Vendors, especially networking vendors, use the term “integrated” to imply that their technology works with other parts of the IT infrastructure ecosystem in a blended, cohesive manner.
This is especially true for cloud management platforms. However, every vendor seems to have a different idea of what the term means and the implications it has on the overall data center. In other words, an integrated network might not be as integrated as you think.
In the race for technology vendors to win market share, the devil is in the details.
The challenge for IT organizations
Businesses that are trying to build a private, on premise cloud infrastructure want the same ease of use and management experience that they would get with a public cloud service. Providers such as Amazon AWS, Microsoft Azure, or Google Cloud Platform build custom software programs to create highly-integrated environments. Software-defined aspects of compute, storage, and network infrastructure all talk to each other behind the scenes via APIs, exchanging data about their own systems state, health, and capabilities. Custom applications make for an intuitive end user experience, but this option is not feasible for all companies.
However, a software-defined network is not only feasible, it can provide true integration, and help drive a better overall cloud experience. The network is responsible for gluing together the compute and the storage resources in a way that matters to the applications. The network is at the center of a good private cloud strategy, and plays an especially important role in the area of integration.
What comprises a true network integration?
Networking vendors make a variety of claims with respect to their level of “integrated-ness” in the IT infrastructure ecosystem. But integration has a number of facets that comprise a true integrated system. To achieve a true on premise cloud, integration needs to evolve. It needs to be a fully bi-directional information exchange, and it needs to cover all three layers of integrated networking requirements.
- Bootstrap Layer
As customers expect more ease-of-use, they insist on easier installation for components, and expect vendors to work together to provide single installation and bootstrapping mechanisms that resolve common chicken and the egg issues. There are very few examples of integrated bootstrapping in the industry outside of pre-engineered converged systems. However, this is changing.
- Lifecycle Layer
Lifecycle refers to the various phases a particular resource might go through; compute and storage have diverse lifecycle needs. For example, on the compute side, virtual machines need to be created, modified or moved, and eventually destroyed. For storage, a given data store might need to have similar type events and may also need to be rebuilt if the underlying drive system is changed. Increasingly, higher-speed NVMe based memory systems are being used as the underlying storage mechanism which can have explicit end-to-end lossless requirements for packet transport. The network needs to understand all of these lifecycle events to provide a fully integrated environment.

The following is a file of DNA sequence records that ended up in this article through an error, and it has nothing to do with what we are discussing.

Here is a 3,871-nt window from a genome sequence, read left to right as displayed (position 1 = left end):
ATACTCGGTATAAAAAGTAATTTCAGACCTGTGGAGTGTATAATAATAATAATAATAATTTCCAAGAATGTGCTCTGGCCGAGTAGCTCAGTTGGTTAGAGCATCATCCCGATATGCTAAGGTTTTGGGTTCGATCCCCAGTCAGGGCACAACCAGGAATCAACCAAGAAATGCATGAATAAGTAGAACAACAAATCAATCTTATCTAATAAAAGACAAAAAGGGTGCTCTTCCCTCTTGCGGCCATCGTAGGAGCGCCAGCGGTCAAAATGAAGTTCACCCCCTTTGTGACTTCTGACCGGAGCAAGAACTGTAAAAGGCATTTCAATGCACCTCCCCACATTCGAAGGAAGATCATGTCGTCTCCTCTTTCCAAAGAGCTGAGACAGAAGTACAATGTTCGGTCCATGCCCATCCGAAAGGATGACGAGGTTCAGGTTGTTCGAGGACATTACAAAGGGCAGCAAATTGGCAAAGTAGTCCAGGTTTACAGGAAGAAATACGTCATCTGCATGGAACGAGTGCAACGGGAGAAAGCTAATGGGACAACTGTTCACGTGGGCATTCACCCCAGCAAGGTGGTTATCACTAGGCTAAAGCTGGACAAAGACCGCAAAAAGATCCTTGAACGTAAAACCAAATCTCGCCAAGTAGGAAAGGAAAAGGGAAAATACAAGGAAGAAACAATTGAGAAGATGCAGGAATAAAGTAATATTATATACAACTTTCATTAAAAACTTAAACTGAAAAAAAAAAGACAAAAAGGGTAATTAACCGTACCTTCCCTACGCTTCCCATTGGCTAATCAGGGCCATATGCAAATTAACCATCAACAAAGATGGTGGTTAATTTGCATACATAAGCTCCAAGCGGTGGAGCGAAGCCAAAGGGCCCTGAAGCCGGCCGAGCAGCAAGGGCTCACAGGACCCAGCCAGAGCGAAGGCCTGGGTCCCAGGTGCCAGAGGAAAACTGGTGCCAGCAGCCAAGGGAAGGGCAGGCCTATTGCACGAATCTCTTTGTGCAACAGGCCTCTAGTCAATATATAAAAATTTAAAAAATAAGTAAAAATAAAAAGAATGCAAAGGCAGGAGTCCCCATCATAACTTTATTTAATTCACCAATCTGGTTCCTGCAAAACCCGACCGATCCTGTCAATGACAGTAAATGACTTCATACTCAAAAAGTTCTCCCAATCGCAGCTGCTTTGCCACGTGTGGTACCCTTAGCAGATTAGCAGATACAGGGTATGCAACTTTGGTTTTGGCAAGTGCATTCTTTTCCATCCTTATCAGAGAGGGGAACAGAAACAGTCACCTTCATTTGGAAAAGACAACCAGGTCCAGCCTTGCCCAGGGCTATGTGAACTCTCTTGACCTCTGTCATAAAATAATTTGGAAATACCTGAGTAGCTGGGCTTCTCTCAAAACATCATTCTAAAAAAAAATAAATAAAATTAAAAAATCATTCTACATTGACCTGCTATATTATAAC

A truly integrated network accommodates the lifecycle requirements of both compute and storage, whether that entails auto-configuration of network for connectivity purposes, or dynamic response to events that need network resources such as bandwidth, low latency, or dedicated network paths.
A networking vendor that focuses only on compute events, such as VLAN auto-configuration for new VMs or dynamic updates as VMs move, is overlooking a considerable portion of the infrastructure.
- Converged Management Layer
As a best practice, private clouds should require as few management consoles as possible. Many of the leading cloud management platforms allow the other systems to be managed from that platform via third party plug-ins. A fully integrated network should provide as much management integration into that platform as possible. This should not stop at the read-only viewing of network information but extend into full operational control of the system.
There is more to a network integration than being integrated. To achieve a true on premise cloud, the network needs to have a full bi-directional information exchange and needs to cover all three layers of integrated networking requirements: bootstrap, lifecycle and converged management.
When evaluating your own network, ask the tough questions and dig deep into your integration. You may discover it is not as integrated as you think it is. True integration will enable unencumbered workload performance and quantifiable business value.
Hewlett Packard Enterprise (HPE) has worked with customers to better understand their needs and believes that the integrated network is an energized mesh that is responsive to fluctuating needs, scalable to support growth, and simple to manage. The HPE Composable Fabric is purpose-built to integrate your network with the infrastructure and deliver results without iteration.
To learn more about networking innovation, read Gartner’s whitepaper, Look Beyond Network Vendors for Network Innovation. And, to learn more about HPE Composable Fabric, check out: HPE Composable Fabric: Data Center Fabric Explained.
About the author
Mat Mathews is the Vice President and General Manager for Composable Fabric at Hewlett Packard Enterprise. Mat has spent 20 years in the networking industry observing, experimenting, and ultimately honing his technology vision. Prior to his current role at HPE, Mat was co-founder and VP Product Management at Plexxi. He began his career as a software engineer and holds a Bachelor’s of Science in Computer Systems Engineering from the University of Massachusetts at Amherst. To read more from Mat, please visit the Shifting to Software-Defined blogsite.